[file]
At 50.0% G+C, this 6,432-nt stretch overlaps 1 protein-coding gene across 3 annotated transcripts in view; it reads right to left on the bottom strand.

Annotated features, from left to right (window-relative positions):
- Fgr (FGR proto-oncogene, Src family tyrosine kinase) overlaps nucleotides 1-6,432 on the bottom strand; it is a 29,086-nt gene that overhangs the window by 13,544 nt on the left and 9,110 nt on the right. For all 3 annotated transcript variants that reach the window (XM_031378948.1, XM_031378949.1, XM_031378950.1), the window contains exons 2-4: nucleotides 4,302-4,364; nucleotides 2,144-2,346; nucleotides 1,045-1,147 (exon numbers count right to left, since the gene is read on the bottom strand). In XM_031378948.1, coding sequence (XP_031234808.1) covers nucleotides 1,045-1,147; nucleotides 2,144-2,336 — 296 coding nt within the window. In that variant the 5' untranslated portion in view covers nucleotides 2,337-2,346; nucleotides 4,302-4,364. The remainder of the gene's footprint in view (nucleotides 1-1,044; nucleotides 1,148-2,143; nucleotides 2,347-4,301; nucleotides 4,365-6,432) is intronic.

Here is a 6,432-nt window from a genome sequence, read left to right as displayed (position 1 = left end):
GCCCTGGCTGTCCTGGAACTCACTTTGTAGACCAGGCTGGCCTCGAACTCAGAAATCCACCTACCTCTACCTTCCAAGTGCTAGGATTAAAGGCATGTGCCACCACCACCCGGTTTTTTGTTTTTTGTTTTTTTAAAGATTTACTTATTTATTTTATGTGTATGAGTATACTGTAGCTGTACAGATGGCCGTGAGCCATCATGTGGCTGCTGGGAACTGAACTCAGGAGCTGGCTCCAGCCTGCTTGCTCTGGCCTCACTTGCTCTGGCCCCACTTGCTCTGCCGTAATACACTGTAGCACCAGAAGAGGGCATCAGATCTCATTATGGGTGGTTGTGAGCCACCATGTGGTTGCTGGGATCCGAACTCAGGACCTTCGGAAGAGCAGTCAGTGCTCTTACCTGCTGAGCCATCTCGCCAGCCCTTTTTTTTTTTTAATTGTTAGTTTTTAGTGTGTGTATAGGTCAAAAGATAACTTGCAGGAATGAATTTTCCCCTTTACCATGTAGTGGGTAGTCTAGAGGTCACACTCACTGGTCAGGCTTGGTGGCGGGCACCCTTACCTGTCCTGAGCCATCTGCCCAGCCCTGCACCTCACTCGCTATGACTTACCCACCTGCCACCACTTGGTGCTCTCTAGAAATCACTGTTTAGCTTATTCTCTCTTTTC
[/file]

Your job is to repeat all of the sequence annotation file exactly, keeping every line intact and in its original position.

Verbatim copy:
At 50.0% G+C, this 6,432-nt stretch overlaps 1 protein-coding gene across 3 annotated transcripts in view; it reads right to left on the bottom strand.

Annotated features, from left to right (window-relative positions):
- Fgr (FGR proto-oncogene, Src family tyrosine kinase) overlaps nucleotides 1-6,432 on the bottom strand; it is a 29,086-nt gene that overhangs the window by 13,544 nt on the left and 9,110 nt on the right. For all 3 annotated transcript variants that reach the window (XM_031378948.1, XM_031378949.1, XM_031378950.1), the window contains exons 2-4: nucleotides 4,302-4,364; nucleotides 2,144-2,346; nucleotides 1,045-1,147 (exon numbers count right to left, since the gene is read on the bottom strand). In XM_031378948.1, coding sequence (XP_031234808.1) covers nucleotides 1,045-1,147; nucleotides 2,144-2,336 — 296 coding nt within the window. In that variant the 5' untranslated portion in view covers nucleotides 2,337-2,346; nucleotides 4,302-4,364. The remainder of the gene's footprint in view (nucleotides 1-1,044; nucleotides 1,148-2,143; nucleotides 2,347-4,301; nucleotides 4,365-6,432) is intronic.

Here is a 6,432-nt window from a genome sequence, read left to right as displayed (position 1 = left end):
GCCCTGGCTGTCCTGGAACTCACTTTGTAGACCAGGCTGGCCTCGAACTCAGAAATCCACCTACCTCTACCTTCCAAGTGCTAGGATTAAAGGCATGTGCCACCACCACCCGGTTTTTTGTTTTTTGTTTTTTTAAAGATTTACTTATTTATTTTATGTGTATGAGTATACTGTAGCTGTACAGATGGCCGTGAGCCATCATGTGGCTGCTGGGAACTGAACTCAGGAGCTGGCTCCAGCCTGCTTGCTCTGGCCTCACTTGCTCTGGCCCCACTTGCTCTGCCGTAATACACTGTAGCACCAGAAGAGGGCATCAGATCTCATTATGGGTGGTTGTGAGCCACCATGTGGTTGCTGGGATCCGAACTCAGGACCTTCGGAAGAGCAGTCAGTGCTCTTACCTGCTGAGCCATCTCGCCAGCCCTTTTTTTTTTTTAATTGTTAGTTTTTAGTGTGTGTATAGGTCAAAAGATAACTTGCAGGAATGAATTTTCCCCTTTACCATGTAGTGGGTAGTCTAGAGGTCACACTCACTGGTCAGGCTTGGTGGCGGGCACCCTTACCTGTCCTGAGCCATCTGCCCAGCCCTGCACCTCACTCGCTATGACTTACCCACCTGCCACCACTTGGTGCTCTCTAGAAATCACTGTTTAGCTTATTCTCTCTTTTC